I was ready to rush headlong into college. I had finally managed to zip up my overflowing suitcases, I had made extensive pro and con lists before deciding which classes to take, my Skype account was up and running and all the relics of my former life – framed photographs and little trinkets – had been crammed into unwieldy duffel bags. Everything was perfectly arranged to make the transition seamless, and I was prepared to immerse myself in all the wonders and opportunities I’d been anticipating for so long. Nothing stood in my way.
First Days changed all that. Everything skidded to a halt. All the eagerness and apprehension, all my preconceptions about college life, vanished. Despite my preparation, the transition was jarring and time seemed to freeze. For the past week, I’ve lived in a suspended reality. At first a burden, this eventually became a blessing.
Initially, I viewed First Days as a tedious preamble to the infinitely more rewarding chapter of college life. I had the intention of skimming superficially through First Days because there is something inherently frightening about transitions and I habitually seek to avoid them. The schedule of First Days allowed for no such tactic. I was instantly forced to stop, reflect and re-evaluate both myself and my new home. There were no didactic speeches, no warnings or threats, but simply kind advice, a warm glow of community and an outstretched hand from everyone I met. Professor [of English] Bernie Rhie’s speech to the Class of 2015 was especially touching and beautiful, and I realized that every obstacle, no matter how great or unexpected, can eventually be surmounted.
First Days taught me that we have an extensive support system that sweeps all throughout campus and far into the depths of Williamstown. I was reassured by faculty and students alike that although college life was unpredictable, and no amount of preparation would fully equip us to face it, this unpredictability was the very quality that would enrich our lives most. I decided to change one of my classes, even after all of my pro and con lists.
In the whirlwind of organized activities and new information, every moment was interminably long, every experience stretched out. A bunch of strangers, my entrymates, were lumped together and forced to endure awkward silences and uncomfortable, stilted conversations. At first, there was a canned sequence of questions that was always posed – “What’s your name? Where are you from? What classes are you taking?” After the lackluster inquiries, there was silence. Twenty-two people sat in our entry’s common room and couldn’t conceive of a single additional question to ask or conversation thread to embark upon.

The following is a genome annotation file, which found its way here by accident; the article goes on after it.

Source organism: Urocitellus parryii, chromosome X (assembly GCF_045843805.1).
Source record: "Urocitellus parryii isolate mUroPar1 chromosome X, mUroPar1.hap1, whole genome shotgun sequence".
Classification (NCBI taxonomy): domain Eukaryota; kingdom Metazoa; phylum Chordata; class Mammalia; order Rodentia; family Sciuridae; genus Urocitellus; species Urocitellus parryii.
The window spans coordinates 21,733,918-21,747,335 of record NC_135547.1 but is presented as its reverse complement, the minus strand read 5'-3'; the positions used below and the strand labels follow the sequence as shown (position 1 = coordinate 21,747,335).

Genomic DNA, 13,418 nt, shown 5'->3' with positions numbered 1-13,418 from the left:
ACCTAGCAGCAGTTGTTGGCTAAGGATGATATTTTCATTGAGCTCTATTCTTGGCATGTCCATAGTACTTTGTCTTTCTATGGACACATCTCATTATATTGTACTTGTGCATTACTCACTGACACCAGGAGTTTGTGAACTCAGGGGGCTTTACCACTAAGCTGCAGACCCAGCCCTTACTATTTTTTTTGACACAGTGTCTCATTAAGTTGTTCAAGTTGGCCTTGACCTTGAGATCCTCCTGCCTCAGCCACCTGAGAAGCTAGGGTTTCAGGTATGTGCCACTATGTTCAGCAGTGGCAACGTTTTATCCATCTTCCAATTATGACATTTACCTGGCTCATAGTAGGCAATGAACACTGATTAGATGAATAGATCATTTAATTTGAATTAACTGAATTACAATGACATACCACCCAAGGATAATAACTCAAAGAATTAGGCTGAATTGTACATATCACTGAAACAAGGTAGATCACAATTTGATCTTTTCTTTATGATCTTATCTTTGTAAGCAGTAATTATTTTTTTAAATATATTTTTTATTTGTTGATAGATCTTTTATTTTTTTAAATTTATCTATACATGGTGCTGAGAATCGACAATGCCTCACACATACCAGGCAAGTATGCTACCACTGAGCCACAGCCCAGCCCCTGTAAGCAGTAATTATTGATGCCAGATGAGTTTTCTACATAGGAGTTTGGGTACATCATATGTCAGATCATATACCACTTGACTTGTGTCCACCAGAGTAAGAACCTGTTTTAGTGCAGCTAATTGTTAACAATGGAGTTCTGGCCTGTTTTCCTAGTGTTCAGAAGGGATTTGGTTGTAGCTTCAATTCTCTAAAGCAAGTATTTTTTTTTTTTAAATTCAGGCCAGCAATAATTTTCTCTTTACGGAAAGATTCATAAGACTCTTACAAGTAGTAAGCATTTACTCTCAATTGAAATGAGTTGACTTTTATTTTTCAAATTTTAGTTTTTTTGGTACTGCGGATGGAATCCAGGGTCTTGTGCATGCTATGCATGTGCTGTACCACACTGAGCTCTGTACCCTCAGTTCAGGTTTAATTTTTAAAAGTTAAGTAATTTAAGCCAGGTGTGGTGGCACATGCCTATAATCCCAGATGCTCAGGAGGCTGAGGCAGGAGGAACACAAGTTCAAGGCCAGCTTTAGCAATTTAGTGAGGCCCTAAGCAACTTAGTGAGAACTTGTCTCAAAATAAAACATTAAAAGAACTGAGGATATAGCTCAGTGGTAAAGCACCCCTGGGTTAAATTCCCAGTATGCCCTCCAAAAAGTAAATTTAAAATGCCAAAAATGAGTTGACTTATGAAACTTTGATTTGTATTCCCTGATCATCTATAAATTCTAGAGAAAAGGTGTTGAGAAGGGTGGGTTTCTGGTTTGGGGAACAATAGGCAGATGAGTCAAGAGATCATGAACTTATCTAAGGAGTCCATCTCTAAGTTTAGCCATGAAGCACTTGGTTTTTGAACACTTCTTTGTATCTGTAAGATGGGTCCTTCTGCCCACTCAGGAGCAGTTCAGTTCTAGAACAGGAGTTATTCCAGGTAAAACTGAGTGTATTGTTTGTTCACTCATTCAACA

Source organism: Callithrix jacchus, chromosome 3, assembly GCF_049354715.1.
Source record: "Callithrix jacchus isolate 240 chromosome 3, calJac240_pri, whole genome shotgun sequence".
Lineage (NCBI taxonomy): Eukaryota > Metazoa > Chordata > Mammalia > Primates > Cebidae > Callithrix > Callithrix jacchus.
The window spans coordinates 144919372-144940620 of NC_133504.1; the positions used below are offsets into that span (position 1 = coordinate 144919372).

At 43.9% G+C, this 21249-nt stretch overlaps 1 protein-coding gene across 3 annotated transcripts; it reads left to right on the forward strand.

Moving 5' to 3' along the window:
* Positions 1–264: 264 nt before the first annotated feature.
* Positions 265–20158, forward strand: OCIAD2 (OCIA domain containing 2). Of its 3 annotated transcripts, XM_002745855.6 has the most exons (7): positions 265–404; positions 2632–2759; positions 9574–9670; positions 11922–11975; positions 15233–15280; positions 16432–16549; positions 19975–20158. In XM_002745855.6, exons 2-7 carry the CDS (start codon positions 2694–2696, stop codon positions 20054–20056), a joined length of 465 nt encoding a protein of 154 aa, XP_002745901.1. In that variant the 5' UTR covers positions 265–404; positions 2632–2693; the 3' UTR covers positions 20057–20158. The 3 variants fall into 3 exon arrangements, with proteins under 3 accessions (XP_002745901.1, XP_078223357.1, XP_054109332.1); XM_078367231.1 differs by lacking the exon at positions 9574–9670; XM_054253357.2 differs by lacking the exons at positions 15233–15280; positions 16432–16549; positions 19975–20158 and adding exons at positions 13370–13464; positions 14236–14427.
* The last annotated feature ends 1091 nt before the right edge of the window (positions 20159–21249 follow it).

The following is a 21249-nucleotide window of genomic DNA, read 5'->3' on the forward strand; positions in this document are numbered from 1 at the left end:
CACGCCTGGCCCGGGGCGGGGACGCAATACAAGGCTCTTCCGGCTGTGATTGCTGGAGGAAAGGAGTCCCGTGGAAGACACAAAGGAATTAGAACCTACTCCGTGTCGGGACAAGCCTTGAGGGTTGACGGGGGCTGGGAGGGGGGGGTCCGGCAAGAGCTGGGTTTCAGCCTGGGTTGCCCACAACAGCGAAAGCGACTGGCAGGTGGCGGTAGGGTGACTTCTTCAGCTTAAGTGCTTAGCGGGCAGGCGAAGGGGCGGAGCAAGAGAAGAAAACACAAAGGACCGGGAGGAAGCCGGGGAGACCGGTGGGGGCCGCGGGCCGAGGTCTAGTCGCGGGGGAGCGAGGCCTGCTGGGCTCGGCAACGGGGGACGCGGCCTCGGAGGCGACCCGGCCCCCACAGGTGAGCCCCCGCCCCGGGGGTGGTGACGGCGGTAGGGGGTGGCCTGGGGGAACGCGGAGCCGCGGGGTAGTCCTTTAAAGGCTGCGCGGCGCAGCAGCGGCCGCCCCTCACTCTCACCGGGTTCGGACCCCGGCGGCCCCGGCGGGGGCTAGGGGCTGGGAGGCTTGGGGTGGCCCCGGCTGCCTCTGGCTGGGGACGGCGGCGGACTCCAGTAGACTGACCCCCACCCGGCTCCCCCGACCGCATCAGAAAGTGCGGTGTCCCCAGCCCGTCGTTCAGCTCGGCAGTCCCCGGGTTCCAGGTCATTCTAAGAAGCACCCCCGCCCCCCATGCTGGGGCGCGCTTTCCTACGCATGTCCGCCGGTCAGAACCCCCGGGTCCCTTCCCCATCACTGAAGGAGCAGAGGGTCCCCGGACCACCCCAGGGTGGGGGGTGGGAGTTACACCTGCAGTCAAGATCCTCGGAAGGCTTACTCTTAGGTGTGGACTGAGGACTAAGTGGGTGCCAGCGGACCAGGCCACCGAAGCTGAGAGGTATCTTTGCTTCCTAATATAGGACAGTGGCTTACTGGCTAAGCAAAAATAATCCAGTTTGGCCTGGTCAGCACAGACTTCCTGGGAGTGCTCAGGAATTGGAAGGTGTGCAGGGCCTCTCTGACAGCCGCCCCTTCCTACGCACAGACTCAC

When we returned from our Ephventures, the tenuous friendships we’d made during the day were tested as we tried to decide what to do with our free time; people lingered, not wanting to simply go to their dorm rooms and appear anti-social, but not wanting to be presumptuous enough to invite themselves over to another person’s dorm. I would have preferred more activities to be crammed into the Ephventures, because the moments were so long, so lingering, and we were all very curious, like sponges ready to absorb and reflect on any experience that was tossed our way.
But I am grateful now for all the cramped gatherings, full of embarrassment and hesitation. My entry has become so close that whether we are occupying ourselves by talking or playing board games or learning about each other’s lovable quirks or engaging in serious intellectual conversations or laughing about nothing at all, a deep sense of contentment settles over us. I’m grateful that neither classes nor warning speeches marred the long and varied process of adjusting. I love my entry and JAs, and wouldn’t trade my time with them for anything in the world.
In these long, memorable moments of First Days, when the future was put on hold, when every minute was pregnant with reflection and change and excitement and fear, and all possibilities spanned before me, I stopped rushing and started paying closer attention. College was not only wonderful because of the experience as a whole, but because of individual moments that are inspiring and valuable in and of themselves.
I’ve come to see First Days not as the “first days” of the school year, nor as an introduction to the academic milieu of the College, but rather as the last days of our summer. Up until the time class started, people have described Williams not as a college, but as a protracted camp experience, replete with counselors and trips, laughter and awkwardness. We were not students, but a family – beloved by the Williams community.
Now that classes have begun and we’ve slid into the routine of college, life is accelerating, but now I want to cling to every moment. It’s already going by too fast. People are already branching out and going their separate ways. But the connections we formed during the drawn-out experiences of First Days have remained intact, and when we reconvene in our common room, or support each other’s various pursuits, we are once again a family.
In this slow, frightening, exhilarating, slightly mystical, mysterious and incredible form of suspended reality, First Days slowed the passing of the golden days of summer. And it has set the tone for the life that is about to begin.
Becky Tseytkin ’15 is from New York, N.Y. She lives in Armstrong,